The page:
When you think about it, that’s unrealistic. After all, wouldn’t a fellow criminologist already know that? So that’s not really for the benefit of the character. Rather, that’s a way of feeding information to the TV viewer or moviegoer without directly addressing the audience. That way the character needn’t step out of character and ruin the illusion by speaking to the audience.

Likewise, you have a scene in a squad car where one homicide detective is explaining his theory of the crime to his partner. Why does he do that? Is that really for the benefit of his partner?

No, that’s for the benefit of the audience. That’s a way in which the screenwriter feeds plot information to the audience. Say it’s a whodunit. By allowing the audience to overhear this conversation, the screenwriter is giving the audience a clue as to the suspect.

Of course, in murder mysteries, sometimes that’s a false lead. Sometimes the novelist or screenwriter is deliberately trying to misdirect the audience so that when the true identity of the killer is revealed, that will be surprising.

ii) I use that illustration to make this point: I think the Bible often uses this oblique narrative technique. And it’s not just a rhetorical device. Rather, God actually has these conversations, which he will later inspire Bible writers to record, for the benefit of the audience.

iii) Remember that at the time the Pentateuch was written, most folks didn’t have much background knowledge of the true God. The Pentateuch itself supplied the background information. The books of the Pentateuch were probably the first books of the Bible. This is giving readers the backstory. Filling them in on the nature of God, the promises of God, the creative and redemptive deeds of God.

This isn’t something the reader could take for granted absent the Pentateuch.

III. Divine irony

Open theism prides itself on taking the text if face-value. It accuses classical Christian theism of engaging in rationalistic exegesis. But open theism is tone-deaf to the rhetorical techniques of Biblical narrative.

1) Irony

For instance, OT narrative contains a lot of irony. Dramatic irony plays on a contrast between appearance and reality. The narrator and reader are conscious of the incongruity, whereas characters within the narrative are oblivious to the incongruity. The narrator and reader enjoy a God’s-eye view of the action. From our detached position, we can see their situation better than they can. That’s often the essence of comedy.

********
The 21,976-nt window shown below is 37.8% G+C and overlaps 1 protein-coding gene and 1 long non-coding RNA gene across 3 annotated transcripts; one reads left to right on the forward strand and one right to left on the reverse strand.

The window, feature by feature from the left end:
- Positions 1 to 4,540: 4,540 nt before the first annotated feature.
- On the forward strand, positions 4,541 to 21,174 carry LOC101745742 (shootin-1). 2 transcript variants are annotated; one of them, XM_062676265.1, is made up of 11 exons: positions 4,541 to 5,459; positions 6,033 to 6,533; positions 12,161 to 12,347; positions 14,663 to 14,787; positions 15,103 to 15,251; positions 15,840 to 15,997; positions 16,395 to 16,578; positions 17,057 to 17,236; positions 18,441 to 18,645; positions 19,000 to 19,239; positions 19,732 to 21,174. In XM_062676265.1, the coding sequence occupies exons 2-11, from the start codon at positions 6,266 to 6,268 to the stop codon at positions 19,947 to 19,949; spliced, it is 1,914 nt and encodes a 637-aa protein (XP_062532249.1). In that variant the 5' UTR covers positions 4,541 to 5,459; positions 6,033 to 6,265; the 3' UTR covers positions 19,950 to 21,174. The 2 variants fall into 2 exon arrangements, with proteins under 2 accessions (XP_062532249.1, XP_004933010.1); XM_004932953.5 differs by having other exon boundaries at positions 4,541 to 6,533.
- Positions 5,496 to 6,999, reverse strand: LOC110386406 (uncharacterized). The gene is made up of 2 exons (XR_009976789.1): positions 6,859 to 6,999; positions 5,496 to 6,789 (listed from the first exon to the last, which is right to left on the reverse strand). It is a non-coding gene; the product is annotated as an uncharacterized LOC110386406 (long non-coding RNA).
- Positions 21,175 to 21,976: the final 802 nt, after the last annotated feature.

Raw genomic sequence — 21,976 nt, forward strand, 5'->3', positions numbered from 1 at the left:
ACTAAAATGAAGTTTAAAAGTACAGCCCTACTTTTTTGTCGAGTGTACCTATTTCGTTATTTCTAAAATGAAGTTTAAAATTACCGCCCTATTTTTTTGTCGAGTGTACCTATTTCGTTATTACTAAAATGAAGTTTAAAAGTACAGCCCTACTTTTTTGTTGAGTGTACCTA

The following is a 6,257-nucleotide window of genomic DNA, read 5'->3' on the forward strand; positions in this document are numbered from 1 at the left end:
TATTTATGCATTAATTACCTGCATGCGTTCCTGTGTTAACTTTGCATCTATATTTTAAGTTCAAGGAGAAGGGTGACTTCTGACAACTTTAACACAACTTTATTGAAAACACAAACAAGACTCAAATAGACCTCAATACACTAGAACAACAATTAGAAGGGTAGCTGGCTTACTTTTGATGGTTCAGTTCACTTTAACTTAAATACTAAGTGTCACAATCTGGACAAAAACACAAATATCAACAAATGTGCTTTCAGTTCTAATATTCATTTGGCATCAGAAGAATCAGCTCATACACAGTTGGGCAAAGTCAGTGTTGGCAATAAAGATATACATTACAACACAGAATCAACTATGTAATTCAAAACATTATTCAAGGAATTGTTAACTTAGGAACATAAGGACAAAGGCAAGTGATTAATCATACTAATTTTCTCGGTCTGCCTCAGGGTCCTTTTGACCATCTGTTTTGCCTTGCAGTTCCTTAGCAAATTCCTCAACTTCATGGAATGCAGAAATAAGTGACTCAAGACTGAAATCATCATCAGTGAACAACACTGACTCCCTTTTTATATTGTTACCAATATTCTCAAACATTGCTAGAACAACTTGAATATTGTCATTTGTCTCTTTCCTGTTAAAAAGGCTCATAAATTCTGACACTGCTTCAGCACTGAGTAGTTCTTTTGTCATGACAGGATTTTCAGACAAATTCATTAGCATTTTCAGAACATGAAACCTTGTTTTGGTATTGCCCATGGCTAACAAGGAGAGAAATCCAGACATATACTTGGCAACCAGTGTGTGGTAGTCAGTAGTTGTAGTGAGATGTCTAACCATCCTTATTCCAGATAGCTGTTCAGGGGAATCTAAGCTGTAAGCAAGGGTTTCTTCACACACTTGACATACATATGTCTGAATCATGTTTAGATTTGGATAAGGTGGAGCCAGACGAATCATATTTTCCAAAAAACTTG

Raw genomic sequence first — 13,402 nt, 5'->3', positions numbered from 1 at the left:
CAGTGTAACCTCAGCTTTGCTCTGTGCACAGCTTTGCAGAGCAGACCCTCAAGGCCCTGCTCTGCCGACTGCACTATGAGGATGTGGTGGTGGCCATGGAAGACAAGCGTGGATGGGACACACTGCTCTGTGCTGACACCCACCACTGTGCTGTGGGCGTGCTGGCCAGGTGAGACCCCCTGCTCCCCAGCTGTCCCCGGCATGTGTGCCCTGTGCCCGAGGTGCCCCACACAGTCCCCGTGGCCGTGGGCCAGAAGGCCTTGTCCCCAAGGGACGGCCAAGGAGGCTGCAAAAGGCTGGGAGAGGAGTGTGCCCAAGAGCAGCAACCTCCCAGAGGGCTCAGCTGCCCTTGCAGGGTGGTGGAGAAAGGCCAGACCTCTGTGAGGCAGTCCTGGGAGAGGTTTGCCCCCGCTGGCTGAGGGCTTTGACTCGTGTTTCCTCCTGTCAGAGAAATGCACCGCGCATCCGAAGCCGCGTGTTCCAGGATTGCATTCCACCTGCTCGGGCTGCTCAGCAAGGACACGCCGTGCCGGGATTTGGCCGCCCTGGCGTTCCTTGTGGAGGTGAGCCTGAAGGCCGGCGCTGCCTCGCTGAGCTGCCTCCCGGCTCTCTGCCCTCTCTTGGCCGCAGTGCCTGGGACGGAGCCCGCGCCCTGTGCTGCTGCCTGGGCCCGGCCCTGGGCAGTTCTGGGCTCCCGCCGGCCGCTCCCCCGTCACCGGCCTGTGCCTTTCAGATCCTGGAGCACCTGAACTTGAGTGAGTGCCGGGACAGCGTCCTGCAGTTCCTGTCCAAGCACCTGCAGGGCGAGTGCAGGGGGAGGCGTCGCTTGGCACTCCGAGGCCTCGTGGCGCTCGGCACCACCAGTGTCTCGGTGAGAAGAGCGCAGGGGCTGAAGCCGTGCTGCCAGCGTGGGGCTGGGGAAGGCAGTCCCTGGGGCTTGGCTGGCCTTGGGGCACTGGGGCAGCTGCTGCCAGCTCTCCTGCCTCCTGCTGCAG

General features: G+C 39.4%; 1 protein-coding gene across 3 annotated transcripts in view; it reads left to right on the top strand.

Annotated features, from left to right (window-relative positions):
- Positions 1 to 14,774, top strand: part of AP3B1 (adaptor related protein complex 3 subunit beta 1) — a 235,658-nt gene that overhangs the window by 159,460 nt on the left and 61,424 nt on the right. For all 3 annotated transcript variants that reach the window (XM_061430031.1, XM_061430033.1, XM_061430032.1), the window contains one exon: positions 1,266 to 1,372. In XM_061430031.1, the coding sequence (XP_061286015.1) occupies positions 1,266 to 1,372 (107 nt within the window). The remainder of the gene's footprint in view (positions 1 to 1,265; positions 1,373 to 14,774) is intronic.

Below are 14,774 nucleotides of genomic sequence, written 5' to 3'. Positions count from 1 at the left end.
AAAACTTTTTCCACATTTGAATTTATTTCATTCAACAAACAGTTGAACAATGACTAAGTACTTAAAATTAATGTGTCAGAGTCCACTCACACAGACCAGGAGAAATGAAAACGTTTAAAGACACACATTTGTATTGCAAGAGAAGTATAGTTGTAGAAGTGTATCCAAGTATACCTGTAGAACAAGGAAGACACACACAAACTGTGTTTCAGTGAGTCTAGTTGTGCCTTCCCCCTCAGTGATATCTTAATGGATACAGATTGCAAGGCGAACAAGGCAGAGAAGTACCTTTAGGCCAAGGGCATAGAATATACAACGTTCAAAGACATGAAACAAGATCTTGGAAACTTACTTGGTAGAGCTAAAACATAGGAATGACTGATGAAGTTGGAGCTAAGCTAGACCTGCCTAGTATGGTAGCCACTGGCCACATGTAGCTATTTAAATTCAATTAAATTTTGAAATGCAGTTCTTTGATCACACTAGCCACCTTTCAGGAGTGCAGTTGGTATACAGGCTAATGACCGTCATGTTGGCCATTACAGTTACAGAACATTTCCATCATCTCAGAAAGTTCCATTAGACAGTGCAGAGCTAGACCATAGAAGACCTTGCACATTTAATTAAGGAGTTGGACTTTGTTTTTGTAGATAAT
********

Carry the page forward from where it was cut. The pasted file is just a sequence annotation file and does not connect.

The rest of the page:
As one scholar explains:

Irony is distinguished from other perceptions of incongruity by two characteristics. One is the means of statement, which we may describe as understatement or a method of suggestion rather than plain statement. The other is a stance in truth from which the perception comes…Ironic criticism requires of its hearers and readers the burden of recognition, the discovery of the relation between the ironist’s “is” and his “ought.”

E. Good, Irony in the Old Testament (Westminster Press 1965),

Irony in narrative may take several forms. It may be punctual irony, the use of words and expressions of ironic intention at particular, more or less isolated, “points.” It may be episodic irony, the perception of an entire episode within an ironic aim or content. It may be thematic irony, the conjunction of a number of episodes all of which point to an ironic theme or motif.
The irony of a particular episode may arise from its conjunction with one or more themes of the wider context. Again, thematic irony may be recognized by a continuum of several episodes with ironic content.

Ibid. 81-82.

2) Hidden plots

Related to irony is the way narrators play off hidden plots against apparent plots. As one scholar explains:

The [Joseph] story illustrates particularly well the general tendency of biblical narrative to juxtapose hidden and apparent plots. The apparent plot is the foreground action–what appears to be immediately true for the character involved in the story. In the story of Joseph, the apparent plot is a series of disasters. Viewed in terms of immediate impact, most of what happens to Joseph is tragic.
The hidden plot is what we as readers are aware of and that characters in the story come to perceive. It is not immediately evident as events unfold but it’s the background story toward which events gradually move. The hidden plot in the story of Joseph is the story of God’s providence at work. It is a story, not of tragedy, but of redemption. At any point in the apparent plot, one could not predict a positive outcome to Joseph’s life. Joseph is first the outcast, then the slave, then the prisoner. In each case, the final triumph occurs because of (not in spite of) the apparently tragic events.

L. Ryken, Words of Delight: A Literary Introduction to the Bible (Baker 1987), 102-103.

3) Foils

On another related note is the distinction between normative characters and foil characters. As Ryken explains:

The central character in a story…is the protagonist…from whose viewpoint we go through the action. Characters arrayed against the protagonist go by the name antagonist. A foil character is a character that sets off or heightens another character, usually by being a contrast but occasionally by being a parallel.
Whenever a character goes beyond being simply sympathetic to being the spokesperson or embodiment of the virtue or viewpoint that the storyteller espouses, that character can be called a normative character (embodying the standards, values, or norms that the story itself is offering for our approval).

Ryken, ibid. 72.